Sunday, November 1, 2009

Ode to Farmer Bob Otis

Three years ago I found Farmer Bob and his exquisite meats. It didn't take me long to figure out his meats were not only better in taste but also in quality. I had been consuming organic, free roaming and ranging meats from Whole Foods. Little did I understand back then about the differences! 

I have since learned that certified organic meat isn't necessarily what I am looking for in my quest for health. What matters more is how the animal has lived, what it has eaten, all the medications it is given, and so on. In short, everything matters, not just the qualifications for organic certification from the FDA. 

Most industrial meats are finished with corn. This also includes most industrial organic meats such as those from Whole Foods. Cows and steers are not meant to eat corn. It is not a natural part of their diet. When they are fed corn, it causes them massive indigestion and gas. The gas build up is so great that they would suffocate to death if they weren't given medicine to reduce the bloat. The corn fattens them up so that they weigh more for slaughter bringing in more money. It is a capitalistic approach that completely disregards the natural order. It is a condition forced on the animals in the name of profit. 

Unfortunately for us humans, as well as the poor cows and steers, this is terrible for our health. All pollutants that the animal comes into contact with are stored in its fats. So, any and all toxins are passed on to you and I as the eaters. Antibiotics, hormones, pesticides, fertilizers, and all sorts of chemical residues from industrial farming still reside in the fat. If the animal has been fed grasses, or grains that it shouldn't be eating to begin with, that have been treated industrially then all of those chemicals are effecting the animal. That means they are all effecting the health of consumers.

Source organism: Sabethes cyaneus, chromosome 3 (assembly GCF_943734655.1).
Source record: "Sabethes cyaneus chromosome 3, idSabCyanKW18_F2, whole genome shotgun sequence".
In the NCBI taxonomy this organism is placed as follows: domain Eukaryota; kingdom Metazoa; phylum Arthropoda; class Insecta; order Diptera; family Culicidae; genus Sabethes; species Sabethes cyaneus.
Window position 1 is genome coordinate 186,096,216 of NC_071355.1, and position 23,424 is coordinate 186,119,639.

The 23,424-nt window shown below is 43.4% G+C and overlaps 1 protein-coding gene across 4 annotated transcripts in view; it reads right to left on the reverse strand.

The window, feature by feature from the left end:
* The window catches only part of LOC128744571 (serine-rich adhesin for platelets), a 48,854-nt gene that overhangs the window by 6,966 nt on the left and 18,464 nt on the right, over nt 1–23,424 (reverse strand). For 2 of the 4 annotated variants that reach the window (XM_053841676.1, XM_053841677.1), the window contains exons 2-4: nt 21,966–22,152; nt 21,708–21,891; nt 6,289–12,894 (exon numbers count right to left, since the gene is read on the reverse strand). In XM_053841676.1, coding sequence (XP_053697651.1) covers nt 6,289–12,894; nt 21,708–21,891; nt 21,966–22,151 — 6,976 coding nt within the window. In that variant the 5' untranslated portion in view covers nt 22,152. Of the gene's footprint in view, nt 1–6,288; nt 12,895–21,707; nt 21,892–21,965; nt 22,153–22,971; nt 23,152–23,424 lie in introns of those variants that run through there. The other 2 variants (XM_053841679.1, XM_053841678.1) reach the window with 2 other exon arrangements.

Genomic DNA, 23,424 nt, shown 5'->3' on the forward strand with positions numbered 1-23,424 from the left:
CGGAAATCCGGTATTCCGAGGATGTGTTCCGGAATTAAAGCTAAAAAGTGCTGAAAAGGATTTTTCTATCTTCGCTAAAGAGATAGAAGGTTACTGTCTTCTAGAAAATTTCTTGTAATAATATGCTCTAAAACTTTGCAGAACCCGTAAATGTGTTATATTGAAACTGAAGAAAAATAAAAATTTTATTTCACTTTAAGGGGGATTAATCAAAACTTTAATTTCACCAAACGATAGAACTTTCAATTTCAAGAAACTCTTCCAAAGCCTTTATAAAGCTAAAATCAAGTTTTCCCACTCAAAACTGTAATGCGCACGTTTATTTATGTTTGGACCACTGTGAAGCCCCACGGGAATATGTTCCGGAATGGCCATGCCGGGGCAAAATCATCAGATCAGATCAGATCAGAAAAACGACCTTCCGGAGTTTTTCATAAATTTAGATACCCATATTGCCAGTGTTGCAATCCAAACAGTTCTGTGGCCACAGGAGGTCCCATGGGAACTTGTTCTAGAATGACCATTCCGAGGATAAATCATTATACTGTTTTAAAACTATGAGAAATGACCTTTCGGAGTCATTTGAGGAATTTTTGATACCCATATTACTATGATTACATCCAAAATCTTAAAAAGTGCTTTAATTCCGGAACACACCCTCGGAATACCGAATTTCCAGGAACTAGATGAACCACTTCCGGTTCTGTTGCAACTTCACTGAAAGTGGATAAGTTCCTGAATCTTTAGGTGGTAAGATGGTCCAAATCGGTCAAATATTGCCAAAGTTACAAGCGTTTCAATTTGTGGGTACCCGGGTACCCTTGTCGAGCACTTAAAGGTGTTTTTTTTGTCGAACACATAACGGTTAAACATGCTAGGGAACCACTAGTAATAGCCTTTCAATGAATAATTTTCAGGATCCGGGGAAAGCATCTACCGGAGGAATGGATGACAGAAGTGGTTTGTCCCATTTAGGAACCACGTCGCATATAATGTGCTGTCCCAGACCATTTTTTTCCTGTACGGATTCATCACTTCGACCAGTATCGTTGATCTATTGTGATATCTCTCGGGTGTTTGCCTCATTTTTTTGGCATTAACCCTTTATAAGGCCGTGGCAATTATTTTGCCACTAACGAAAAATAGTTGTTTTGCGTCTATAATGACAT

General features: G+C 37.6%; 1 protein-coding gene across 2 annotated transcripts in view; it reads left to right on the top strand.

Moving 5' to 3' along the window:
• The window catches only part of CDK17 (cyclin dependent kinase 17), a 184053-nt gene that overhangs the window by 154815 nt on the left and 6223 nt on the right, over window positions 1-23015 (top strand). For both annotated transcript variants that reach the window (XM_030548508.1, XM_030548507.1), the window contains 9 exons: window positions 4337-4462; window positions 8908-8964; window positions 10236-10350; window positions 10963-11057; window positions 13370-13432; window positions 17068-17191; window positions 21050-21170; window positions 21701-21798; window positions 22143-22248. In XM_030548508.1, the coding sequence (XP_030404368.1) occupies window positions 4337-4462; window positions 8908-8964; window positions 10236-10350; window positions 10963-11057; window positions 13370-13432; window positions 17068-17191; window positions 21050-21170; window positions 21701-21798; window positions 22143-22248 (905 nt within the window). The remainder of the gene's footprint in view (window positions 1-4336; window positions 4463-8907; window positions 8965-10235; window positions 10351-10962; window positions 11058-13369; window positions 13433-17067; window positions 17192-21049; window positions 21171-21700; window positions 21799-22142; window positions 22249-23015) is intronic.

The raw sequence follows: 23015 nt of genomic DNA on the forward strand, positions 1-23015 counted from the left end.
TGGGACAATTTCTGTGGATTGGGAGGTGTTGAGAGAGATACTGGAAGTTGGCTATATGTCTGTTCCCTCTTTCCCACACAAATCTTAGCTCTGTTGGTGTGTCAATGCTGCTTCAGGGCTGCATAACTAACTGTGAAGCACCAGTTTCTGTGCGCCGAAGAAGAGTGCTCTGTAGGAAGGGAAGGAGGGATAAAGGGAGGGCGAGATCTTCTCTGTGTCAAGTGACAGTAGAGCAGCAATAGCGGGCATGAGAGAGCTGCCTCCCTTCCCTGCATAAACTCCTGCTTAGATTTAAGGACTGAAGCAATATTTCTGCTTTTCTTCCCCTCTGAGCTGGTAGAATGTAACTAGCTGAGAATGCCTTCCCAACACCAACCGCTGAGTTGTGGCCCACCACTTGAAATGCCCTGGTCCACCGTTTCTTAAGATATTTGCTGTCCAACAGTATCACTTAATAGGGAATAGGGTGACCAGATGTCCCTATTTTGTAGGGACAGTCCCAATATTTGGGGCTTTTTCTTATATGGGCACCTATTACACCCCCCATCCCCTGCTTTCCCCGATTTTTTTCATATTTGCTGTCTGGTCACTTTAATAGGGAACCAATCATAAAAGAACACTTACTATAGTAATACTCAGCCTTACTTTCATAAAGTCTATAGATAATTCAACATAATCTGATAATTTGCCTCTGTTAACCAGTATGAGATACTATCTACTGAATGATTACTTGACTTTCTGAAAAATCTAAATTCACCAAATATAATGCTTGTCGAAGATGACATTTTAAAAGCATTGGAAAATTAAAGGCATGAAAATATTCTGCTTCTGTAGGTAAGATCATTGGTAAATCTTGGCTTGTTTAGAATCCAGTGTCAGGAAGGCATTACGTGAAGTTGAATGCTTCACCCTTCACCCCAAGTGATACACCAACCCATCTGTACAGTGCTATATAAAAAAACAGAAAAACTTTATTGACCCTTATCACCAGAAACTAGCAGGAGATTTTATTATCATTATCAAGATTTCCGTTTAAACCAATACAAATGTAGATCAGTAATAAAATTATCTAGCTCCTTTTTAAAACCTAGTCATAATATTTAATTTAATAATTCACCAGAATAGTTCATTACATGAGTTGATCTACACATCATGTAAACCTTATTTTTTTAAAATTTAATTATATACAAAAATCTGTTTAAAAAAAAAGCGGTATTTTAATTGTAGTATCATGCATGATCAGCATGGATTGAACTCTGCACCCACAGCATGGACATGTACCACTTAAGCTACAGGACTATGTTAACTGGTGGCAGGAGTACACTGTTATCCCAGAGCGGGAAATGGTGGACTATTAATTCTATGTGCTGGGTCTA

A sustainable farm, such as the Otis Family Farm, grows the grasses that the cows eat. It doesn't contain the animals with an "option" for them to go outside in the name of free roaming and ranging. The animals really do live outside wandering around. Farmer Bob actually has to catch the turkeys for Thanksgiving! 

I like to order a quarter of a steer at a time from Farmer Bob. That way I can talk to him about how I want the meat processed. I have the option to have parts like the tongue and liver put into the ground beef or as whole parts. The animal is slaughtered just for me and the cuts of meat come labeled with my name. I can either pick it up at the St. Paul Farmer's Market or arrange for him to drop it off at my house for a small gas fee. I keep a small freezer in my basement to house all of the meat. 

Along with beef, Otis Family Farms also raises chicken, lamb, turkey, and pork. They even have their own bees to pollinate the plants grown for the animals. You can also buy processed meats such as sausages and flavored chicken, but they are made using typical preservatives that I cannot consume. His eggs are so yummy, and the yolks trend orange instead of yellow. 

I would strongly urge you to try real free roaming and ranging, organic (even if not certified) meats from a local farmer. I can't even begin to tell you how satisfying it is to develop a relationship with the person who raises your food. For me, it has meant all the difference in my health. I feel as though Farmer Bob has given me life, and a much higher quality of life, by taking such good care of his farm and animals. I have depended on him for pure food on my table at every meal. He has been one of the most important people in my recovery process. I owe him a lot!  

Knowing the person that raises my food really connects me to my community. I love hearing the updates about what has been happening on the farm each week when I visit Farmer Bob at the market. He will tell me about the antics the animals have been up to. I am not detached from how my food made it to my table. I am very grateful for this fine food, and for Farmer Bob Otis. 



Otis Family Farms
Year round at the St. Paul Farmer's Market
290 E. 5th St. 
Lowertown St. Paul, MN 55101
Corner of Wall and 5th Streets

or give Farmer Bob a call at 715-338-0237

2 comments:

  1. This is a beautiful tribute... I hope you shared it with Farmer Bob!

    ReplyDelete
  2. I sing his praises, proclaim him in my blog and on the Examiner.

    ReplyDelete